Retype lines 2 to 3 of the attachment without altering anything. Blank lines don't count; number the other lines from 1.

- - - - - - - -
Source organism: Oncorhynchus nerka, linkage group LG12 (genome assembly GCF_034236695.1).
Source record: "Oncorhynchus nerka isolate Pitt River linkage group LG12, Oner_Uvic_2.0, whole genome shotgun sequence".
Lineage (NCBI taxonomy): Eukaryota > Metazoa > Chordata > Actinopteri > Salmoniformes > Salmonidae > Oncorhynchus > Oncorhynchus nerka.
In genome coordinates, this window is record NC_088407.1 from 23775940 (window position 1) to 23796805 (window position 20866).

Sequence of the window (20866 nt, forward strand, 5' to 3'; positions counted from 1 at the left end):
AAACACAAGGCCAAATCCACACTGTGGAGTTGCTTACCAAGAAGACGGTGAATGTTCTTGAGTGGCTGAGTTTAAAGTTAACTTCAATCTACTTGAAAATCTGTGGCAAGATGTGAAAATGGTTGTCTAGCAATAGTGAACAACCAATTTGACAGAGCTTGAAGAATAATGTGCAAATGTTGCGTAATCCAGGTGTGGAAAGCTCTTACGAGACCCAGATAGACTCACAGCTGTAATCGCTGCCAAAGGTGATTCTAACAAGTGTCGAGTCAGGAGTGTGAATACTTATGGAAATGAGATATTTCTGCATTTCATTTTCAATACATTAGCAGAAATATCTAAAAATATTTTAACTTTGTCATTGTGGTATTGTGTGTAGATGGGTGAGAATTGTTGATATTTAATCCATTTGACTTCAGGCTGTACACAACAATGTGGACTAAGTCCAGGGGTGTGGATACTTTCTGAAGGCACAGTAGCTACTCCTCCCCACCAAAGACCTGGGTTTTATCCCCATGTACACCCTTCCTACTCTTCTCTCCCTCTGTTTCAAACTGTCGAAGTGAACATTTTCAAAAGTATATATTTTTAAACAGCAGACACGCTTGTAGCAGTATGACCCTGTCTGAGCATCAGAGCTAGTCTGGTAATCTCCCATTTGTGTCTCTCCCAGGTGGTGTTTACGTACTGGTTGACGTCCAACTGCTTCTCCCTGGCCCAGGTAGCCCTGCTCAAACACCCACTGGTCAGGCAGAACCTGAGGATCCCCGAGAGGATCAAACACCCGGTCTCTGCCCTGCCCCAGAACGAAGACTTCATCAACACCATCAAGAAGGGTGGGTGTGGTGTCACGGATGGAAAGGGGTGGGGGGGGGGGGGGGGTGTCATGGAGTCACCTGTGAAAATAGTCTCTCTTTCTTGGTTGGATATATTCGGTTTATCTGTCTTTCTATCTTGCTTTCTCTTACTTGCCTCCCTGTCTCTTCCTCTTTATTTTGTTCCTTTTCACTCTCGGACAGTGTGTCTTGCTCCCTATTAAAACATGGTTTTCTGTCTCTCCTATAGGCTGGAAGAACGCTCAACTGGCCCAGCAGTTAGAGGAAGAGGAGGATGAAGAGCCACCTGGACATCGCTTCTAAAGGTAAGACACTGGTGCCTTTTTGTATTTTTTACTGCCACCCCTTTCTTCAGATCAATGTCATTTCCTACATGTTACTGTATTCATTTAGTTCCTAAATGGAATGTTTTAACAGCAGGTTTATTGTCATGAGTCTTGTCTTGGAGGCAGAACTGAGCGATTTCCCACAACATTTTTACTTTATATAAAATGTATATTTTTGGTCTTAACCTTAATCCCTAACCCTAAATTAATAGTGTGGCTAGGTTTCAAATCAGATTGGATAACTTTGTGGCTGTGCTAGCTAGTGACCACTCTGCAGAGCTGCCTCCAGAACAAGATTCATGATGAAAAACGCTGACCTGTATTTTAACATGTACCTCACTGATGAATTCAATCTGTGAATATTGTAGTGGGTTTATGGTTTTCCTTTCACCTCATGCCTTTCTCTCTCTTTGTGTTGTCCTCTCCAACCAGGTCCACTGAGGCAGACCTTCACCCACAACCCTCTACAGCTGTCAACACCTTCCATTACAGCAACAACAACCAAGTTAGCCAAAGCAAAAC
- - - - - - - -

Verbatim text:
Source record: "Oncorhynchus nerka isolate Pitt River linkage group LG12, Oner_Uvic_2.0, whole genome shotgun sequence".
Lineage (NCBI taxonomy): Eukaryota > Metazoa > Chordata > Actinopteri > Salmoniformes > Salmonidae > Oncorhynchus > Oncorhynchus nerka.